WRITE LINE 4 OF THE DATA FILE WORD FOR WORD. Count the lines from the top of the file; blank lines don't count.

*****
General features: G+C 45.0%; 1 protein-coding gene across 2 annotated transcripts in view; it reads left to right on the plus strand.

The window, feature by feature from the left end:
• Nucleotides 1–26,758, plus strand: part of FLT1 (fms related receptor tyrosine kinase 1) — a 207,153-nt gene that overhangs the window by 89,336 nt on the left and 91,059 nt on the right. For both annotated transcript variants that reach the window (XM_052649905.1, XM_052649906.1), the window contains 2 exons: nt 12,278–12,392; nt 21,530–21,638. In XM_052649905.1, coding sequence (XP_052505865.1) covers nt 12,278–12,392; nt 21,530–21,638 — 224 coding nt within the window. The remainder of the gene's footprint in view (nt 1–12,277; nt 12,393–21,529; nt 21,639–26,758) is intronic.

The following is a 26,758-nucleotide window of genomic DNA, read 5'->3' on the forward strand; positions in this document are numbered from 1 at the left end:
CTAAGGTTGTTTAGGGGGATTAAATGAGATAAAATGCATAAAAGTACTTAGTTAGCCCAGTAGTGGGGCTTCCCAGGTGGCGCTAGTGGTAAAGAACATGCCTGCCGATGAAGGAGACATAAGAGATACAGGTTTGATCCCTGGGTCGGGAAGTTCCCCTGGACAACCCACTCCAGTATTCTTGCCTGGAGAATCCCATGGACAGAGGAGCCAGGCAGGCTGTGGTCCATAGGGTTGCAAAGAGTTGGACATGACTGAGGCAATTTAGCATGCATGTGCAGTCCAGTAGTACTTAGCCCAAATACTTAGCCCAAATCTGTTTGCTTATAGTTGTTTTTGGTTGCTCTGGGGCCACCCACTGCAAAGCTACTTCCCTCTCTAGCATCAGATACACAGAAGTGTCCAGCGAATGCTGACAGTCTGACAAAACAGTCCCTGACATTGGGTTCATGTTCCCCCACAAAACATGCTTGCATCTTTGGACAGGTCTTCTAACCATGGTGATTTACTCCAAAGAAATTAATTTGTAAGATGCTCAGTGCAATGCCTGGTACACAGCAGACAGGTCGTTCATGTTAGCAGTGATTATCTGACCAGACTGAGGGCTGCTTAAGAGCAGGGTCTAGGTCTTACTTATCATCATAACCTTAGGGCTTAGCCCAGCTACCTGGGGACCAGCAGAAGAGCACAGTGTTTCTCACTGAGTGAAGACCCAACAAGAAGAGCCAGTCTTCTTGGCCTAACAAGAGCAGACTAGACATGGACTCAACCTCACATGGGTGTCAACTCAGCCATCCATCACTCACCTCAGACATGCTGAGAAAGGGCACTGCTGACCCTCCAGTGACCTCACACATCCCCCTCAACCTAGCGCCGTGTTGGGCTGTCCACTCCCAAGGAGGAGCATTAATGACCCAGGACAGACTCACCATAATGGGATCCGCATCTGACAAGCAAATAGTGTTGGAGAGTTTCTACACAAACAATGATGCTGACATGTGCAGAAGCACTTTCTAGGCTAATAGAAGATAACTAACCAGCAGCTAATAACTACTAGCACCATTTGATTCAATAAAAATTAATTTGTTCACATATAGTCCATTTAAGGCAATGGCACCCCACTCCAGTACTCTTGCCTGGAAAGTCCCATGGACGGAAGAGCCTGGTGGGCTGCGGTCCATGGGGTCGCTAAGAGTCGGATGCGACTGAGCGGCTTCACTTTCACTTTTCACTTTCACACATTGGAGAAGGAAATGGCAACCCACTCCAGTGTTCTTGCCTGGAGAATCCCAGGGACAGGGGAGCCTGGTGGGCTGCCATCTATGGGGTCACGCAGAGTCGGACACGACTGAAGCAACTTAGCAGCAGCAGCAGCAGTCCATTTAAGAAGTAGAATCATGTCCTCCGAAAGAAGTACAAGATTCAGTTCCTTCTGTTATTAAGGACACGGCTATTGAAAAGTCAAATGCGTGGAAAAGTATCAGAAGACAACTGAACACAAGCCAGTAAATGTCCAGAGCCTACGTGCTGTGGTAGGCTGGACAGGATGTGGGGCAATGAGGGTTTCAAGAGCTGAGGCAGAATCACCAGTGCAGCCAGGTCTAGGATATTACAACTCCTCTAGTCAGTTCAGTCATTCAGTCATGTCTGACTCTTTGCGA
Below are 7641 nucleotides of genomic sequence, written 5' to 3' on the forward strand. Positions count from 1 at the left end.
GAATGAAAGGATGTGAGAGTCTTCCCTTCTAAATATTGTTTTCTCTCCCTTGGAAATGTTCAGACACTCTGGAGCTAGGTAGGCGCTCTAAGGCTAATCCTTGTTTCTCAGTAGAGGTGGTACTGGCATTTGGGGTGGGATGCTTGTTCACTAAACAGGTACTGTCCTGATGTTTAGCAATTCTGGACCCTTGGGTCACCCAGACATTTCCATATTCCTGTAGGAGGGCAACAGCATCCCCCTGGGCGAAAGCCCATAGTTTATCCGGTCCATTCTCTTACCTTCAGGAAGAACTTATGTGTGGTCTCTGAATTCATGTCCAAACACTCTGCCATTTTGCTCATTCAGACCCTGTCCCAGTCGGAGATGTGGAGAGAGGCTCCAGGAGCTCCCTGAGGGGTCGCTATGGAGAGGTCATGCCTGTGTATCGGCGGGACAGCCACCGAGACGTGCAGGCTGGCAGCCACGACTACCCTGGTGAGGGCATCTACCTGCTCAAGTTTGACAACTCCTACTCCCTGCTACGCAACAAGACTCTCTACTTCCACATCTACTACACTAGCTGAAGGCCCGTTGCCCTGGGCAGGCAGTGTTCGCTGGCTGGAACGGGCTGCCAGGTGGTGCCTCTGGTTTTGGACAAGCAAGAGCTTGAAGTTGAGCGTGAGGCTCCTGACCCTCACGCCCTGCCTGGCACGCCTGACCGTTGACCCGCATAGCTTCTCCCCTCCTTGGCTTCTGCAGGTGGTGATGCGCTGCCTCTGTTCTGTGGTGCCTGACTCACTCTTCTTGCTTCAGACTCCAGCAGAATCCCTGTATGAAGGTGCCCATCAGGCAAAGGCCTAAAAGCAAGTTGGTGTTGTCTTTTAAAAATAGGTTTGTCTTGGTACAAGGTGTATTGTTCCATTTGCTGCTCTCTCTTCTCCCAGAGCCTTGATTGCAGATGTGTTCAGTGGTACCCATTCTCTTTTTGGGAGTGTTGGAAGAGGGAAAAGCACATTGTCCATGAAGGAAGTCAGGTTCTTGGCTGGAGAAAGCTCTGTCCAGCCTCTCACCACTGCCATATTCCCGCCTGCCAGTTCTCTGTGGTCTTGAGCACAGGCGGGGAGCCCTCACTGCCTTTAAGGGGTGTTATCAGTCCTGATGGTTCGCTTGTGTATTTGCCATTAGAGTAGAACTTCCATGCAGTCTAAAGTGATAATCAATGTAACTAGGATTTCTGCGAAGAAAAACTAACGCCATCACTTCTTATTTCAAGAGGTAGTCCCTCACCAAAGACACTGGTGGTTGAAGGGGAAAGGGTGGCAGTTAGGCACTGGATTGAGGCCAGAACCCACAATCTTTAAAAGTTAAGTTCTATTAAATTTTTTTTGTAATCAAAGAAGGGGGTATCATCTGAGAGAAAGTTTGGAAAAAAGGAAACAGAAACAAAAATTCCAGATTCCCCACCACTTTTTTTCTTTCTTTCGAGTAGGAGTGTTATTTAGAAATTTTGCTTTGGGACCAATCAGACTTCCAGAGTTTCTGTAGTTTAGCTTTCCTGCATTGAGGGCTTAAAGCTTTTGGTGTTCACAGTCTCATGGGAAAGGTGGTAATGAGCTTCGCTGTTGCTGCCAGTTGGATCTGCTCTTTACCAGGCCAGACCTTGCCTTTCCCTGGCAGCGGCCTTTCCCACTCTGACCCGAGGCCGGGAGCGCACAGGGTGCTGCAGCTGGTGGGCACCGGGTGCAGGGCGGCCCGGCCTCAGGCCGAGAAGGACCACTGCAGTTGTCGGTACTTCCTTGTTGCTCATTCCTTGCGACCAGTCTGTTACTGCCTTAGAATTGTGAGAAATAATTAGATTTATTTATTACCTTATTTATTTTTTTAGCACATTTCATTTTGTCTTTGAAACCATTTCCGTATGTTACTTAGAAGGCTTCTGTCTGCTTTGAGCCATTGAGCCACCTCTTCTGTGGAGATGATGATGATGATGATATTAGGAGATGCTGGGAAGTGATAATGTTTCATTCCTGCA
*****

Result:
The following is a 26,758-nucleotide window of genomic DNA, read 5'->3' on the forward strand; positions in this document are numbered from 1 at the left end: